Over the summer, I usually like to keep my reading light, but lately I’ve been turning to memoirs. Two of the following memoirs have been on my “to-read” list for a long time, and the other one is a pretty new release. Each one deserves to be added to your summer reading list for different reasons.
#1 Born a Crime – Trevor Noah
Trevor Noah is a South African comedian and current host of Comedy Central’s Daily Show. Noah is as smart as he is funny, and I recommend watching both of his Netflix specials, “Afraid of the Dark” and “Son of Patricia”. Noah has a way of injecting both humor and intelligence into his social commentary. It’s like sitting in a class with a really funny professor. With that said, I’m not sure what took me so long to read his memoir.
Born a Crime has 6,000 near perfect reviews on Amazon right now and after reading it, I agree with the ratings. The title refers to Noah himself who was born to a black South African mother and a Swiss white father. Noah grew up during apartheid, and he describes it as “slavery, Jim crow, and segregation” at the same time.
Because of Noah’s mixed ancestry, he doesn’t really fit in anywhere. He is not white like the ruling South Africans or dark skinned like the majority population. He also doesn’t fit in with the light skinned or “colored” population because his mom is black, and he is raised with her black family.
Throughout the book, Noah writes about both heart breaking and hilarious situations. He experiences things like trying to fit in, escaping his mother’s heavy handed discipline, and avoiding church. Noah also writes about falling in love with 90s American hip hop, escaping poverty, and deciding what kind of relationship he wants to have with his dad.
The book is also a story of modern day Africa – a country transitioning from apartheid to a democratically elected black leader. It’s about the ways that racism is soul crushing and even when laws are changed, continues to punish for generations.
This book could have gone two ways. Written by someone else, it could have been hopelessly bleak, but Noah lifts the narrative with his signature wit and intelligence. I laughed out loud in some parts, I shook my head, and wondered how he and his mother had survived. It was like listening to a close friend tell you stories of his childhood across the table at a restaurant, and you didn’t want it to end.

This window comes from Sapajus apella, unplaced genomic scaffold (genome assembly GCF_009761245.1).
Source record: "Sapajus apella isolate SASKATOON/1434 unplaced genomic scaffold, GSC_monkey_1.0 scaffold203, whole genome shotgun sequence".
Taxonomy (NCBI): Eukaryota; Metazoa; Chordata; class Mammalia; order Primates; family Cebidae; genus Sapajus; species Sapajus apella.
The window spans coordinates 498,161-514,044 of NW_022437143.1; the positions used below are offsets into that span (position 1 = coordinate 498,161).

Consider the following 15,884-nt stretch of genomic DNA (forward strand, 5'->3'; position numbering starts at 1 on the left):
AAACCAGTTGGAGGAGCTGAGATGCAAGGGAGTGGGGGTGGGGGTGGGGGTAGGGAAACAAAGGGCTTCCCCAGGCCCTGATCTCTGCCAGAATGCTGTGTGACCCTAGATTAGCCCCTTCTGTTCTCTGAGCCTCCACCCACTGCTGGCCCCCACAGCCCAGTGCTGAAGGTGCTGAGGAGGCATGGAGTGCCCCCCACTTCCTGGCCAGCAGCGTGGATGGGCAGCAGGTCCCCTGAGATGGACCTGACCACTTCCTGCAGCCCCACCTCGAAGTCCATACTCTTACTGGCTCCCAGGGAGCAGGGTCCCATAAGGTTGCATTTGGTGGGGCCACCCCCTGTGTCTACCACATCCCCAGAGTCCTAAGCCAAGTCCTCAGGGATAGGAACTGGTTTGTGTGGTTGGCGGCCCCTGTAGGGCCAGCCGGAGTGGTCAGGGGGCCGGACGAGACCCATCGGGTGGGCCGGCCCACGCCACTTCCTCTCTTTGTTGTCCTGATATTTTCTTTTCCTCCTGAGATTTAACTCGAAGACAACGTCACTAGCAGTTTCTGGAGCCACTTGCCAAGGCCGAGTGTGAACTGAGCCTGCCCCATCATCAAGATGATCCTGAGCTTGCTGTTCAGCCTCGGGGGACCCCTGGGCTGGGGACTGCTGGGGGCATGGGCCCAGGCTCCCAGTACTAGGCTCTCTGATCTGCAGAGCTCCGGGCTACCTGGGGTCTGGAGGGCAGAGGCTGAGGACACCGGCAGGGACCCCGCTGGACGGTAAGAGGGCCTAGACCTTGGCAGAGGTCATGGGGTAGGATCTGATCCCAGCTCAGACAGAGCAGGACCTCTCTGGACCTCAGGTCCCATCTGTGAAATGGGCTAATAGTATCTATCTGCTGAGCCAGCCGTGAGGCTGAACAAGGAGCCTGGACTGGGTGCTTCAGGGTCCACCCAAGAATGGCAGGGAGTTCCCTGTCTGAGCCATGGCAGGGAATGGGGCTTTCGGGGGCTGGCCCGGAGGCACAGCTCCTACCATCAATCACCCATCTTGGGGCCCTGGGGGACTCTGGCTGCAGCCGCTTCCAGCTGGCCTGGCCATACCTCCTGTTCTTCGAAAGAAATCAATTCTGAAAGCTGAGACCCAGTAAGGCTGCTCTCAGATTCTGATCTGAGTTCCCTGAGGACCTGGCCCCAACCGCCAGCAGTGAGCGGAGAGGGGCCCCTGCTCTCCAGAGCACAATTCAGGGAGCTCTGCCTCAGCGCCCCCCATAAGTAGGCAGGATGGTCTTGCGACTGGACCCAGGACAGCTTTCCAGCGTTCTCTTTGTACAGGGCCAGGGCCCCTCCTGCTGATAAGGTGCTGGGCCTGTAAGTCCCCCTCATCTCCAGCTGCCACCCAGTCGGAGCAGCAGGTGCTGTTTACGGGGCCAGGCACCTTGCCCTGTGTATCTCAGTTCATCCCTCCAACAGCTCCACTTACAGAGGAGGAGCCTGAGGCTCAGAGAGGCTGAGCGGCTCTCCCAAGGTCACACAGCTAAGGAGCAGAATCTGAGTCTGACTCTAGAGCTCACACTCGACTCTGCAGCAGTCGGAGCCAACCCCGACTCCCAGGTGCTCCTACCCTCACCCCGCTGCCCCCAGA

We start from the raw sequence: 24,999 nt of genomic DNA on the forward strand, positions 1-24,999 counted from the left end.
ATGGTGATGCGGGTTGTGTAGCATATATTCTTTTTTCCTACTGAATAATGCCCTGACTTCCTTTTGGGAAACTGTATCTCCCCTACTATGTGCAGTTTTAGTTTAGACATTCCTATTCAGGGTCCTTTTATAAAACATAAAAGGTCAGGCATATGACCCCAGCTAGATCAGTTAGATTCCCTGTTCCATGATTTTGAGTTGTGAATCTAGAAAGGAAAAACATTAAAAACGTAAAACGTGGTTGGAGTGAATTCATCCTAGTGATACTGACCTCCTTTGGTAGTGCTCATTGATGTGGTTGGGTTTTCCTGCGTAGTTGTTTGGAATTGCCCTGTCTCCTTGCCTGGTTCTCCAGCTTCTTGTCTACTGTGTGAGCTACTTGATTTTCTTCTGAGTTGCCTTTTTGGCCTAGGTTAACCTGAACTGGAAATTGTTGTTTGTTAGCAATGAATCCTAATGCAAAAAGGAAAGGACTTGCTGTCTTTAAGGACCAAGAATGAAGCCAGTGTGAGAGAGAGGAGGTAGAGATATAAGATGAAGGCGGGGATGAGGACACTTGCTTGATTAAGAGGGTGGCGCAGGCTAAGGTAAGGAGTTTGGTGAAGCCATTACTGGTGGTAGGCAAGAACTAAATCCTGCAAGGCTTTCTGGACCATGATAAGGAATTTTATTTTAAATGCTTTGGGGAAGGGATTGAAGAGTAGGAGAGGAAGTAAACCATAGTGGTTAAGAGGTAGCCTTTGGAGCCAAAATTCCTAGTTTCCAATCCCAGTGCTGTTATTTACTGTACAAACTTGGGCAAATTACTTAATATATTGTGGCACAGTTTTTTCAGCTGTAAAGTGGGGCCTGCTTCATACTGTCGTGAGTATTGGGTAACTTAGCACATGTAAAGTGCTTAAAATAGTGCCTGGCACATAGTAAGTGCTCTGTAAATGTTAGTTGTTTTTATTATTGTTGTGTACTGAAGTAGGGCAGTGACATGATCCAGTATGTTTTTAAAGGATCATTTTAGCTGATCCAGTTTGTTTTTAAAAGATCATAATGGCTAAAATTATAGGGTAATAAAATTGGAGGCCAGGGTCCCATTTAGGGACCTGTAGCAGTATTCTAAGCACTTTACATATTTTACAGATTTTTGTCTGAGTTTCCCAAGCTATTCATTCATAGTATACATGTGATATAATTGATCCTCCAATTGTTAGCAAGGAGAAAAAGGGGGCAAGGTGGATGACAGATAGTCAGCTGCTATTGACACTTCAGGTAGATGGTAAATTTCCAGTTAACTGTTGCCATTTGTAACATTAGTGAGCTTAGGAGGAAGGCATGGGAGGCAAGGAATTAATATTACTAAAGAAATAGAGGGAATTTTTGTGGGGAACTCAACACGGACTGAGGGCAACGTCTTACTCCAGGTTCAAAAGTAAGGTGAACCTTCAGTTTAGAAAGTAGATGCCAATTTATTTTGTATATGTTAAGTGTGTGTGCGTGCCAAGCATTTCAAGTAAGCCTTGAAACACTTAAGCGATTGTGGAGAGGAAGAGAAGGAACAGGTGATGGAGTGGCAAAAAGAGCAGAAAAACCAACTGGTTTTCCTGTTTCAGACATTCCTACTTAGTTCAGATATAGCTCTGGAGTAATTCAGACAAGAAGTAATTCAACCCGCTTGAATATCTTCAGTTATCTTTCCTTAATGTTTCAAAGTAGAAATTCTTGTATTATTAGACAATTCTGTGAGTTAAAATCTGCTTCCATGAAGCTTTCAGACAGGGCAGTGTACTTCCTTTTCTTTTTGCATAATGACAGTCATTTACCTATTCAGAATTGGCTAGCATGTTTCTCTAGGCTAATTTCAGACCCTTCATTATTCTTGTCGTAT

#2 From Scratch – Tembi Locke
I picked up this memoir on a whim. I was in an airport headed to Los Angeles, and I needed something to read on the five hour flight. I had already finished the novel I had planned on reading, so I sucked it up and paid the inflated airport bookstore price. (spoiler alert: it was worth it).
From Scratch tells the story of Tembi Locke, a black woman from Texas, who moves overseas to spend a semester studying in Italy. While there, she meets Saro, an Italian chef, and they fall in love. For Saro and his family, feeding someone is an act of love, and Tembi falls in love through his carefully prepared meals.
The couple continues their relationship long distance until Saro can join Tembi in New York. Not long after that, the couple marries, but because Tembi is a black American, Saro’s family does not accept their union. The family refuses to fly out to meet Tembi or even attend the wedding.
Soon after the wedding, the couple moves to Los Angeles for Tembi’s burgeoning acting career. In Los Angles, the couple expands their family through adoption, and they adopt a baby girl, naming her Zoela.
Saro is suddenly diagnosed with cancer, sending Tembi’s life into a tailspin. During the ten year cancer battle, Tembi becomes a source of strength for her husband and daughter, and she also begins to bridge the gap between her in laws. The family slowly starts to come around, and several years into their marriage, Tembi finally meets her in laws.